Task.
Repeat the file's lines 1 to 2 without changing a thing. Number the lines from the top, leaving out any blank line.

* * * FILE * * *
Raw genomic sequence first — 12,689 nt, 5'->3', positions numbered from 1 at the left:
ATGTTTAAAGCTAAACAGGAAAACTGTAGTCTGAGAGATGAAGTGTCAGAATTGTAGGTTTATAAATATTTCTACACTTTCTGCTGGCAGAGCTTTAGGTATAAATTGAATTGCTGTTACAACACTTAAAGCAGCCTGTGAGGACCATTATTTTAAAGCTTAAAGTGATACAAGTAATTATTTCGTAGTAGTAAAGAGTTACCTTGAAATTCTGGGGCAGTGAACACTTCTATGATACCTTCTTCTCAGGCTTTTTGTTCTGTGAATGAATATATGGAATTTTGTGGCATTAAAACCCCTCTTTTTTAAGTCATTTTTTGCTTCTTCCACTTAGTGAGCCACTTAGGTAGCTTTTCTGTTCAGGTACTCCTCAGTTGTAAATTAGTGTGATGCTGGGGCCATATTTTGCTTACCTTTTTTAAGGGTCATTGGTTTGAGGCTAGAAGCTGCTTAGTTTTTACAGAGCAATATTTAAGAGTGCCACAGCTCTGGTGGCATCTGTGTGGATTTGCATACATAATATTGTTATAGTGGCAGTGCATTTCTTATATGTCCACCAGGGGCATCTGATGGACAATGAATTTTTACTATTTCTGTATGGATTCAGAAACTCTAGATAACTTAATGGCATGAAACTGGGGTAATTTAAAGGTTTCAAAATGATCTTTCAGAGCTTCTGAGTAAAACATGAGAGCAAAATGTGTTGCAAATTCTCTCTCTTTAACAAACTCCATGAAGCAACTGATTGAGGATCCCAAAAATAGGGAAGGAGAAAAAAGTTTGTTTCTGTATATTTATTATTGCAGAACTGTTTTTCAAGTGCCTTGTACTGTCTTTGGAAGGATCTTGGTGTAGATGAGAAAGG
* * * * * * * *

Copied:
Raw genomic sequence first — 12,689 nt, 5'->3', positions numbered from 1 at the left:
ATGTTTAAAGCTAAACAGGAAAACTGTAGTCTGAGAGATGAAGTGTCAGAATTGTAGGTTTATAAATATTTCTACACTTTCTGCTGGCAGAGCTTTAGGTATAAATTGAATTGCTGTTACAACACTTAAAGCAGCCTGTGAGGACCATTATTTTAAAGCTTAAAGTGATACAAGTAATTATTTCGTAGTAGTAAAGAGTTACCTTGAAATTCTGGGGCAGTGAACACTTCTATGATACCTTCTTCTCAGGCTTTTTGTTCTGTGAATGAATATATGGAATTTTGTGGCATTAAAACCCCTCTTTTTTAAGTCATTTTTTGCTTCTTCCACTTAGTGAGCCACTTAGGTAGCTTTTCTGTTCAGGTACTCCTCAGTTGTAAATTAGTGTGATGCTGGGGCCATATTTTGCTTACCTTTTTTAAGGGTCATTGGTTTGAGGCTAGAAGCTGCTTAGTTTTTACAGAGCAATATTTAAGAGTGCCACAGCTCTGGTGGCATCTGTGTGGATTTGCATACATAATATTGTTATAGTGGCAGTGCATTTCTTATATGTCCACCAGGGGCATCTGATGGACAATGAATTTTTACTATTTCTGTATGGATTCAGAAACTCTAGATAACTTAATGGCATGAAACTGGGGTAATTTAAAGGTTTCAAAATGATCTTTCAGAGCTTCTGAGTAAAACATGAGAGCAAAATGTGTTGCAAATTCTCTCTCTTTAACAAACTCCATGAAGCAACTGATTGAGGATCCCAAAAATAGGGAAGGAGAAAAAAGTTTGTTTCTGTATATTTATTATTGCAGAACTGTTTTTCAAGTGCCTTGTACTGTCTTTGGAAGGATCTTGGTGTAGATGAGAAAGG